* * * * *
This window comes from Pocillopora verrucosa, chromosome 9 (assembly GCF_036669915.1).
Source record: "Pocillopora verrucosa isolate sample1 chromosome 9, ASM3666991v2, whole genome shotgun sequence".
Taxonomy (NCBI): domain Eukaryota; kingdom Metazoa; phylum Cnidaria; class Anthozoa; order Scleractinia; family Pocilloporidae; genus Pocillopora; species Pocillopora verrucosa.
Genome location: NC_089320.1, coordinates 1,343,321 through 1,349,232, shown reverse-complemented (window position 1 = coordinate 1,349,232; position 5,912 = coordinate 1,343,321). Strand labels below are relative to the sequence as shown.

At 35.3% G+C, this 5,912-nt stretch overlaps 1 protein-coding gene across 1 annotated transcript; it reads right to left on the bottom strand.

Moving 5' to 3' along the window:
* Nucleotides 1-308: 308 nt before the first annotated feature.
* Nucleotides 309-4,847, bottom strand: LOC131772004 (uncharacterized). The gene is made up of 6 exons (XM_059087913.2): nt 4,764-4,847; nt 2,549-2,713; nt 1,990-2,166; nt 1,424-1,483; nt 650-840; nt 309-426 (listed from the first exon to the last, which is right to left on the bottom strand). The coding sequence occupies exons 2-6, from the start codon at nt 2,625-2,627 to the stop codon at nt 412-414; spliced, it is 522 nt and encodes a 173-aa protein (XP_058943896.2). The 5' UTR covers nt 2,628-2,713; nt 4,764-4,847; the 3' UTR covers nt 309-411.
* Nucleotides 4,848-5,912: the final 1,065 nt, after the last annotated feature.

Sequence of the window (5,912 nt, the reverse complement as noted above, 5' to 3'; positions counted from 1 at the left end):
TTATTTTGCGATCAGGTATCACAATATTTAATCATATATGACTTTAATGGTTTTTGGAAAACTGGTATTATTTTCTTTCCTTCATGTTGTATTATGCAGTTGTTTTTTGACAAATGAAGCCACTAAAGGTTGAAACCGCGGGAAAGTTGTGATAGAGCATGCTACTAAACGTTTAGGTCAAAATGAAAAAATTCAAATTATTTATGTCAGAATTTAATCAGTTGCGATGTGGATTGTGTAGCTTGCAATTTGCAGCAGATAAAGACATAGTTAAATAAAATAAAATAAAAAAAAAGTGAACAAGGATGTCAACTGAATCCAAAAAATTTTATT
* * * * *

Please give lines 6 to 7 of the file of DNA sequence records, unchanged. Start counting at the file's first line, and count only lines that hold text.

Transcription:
Moving 5' to 3' along the window:
* Nucleotides 1-308: 308 nt before the first annotated feature.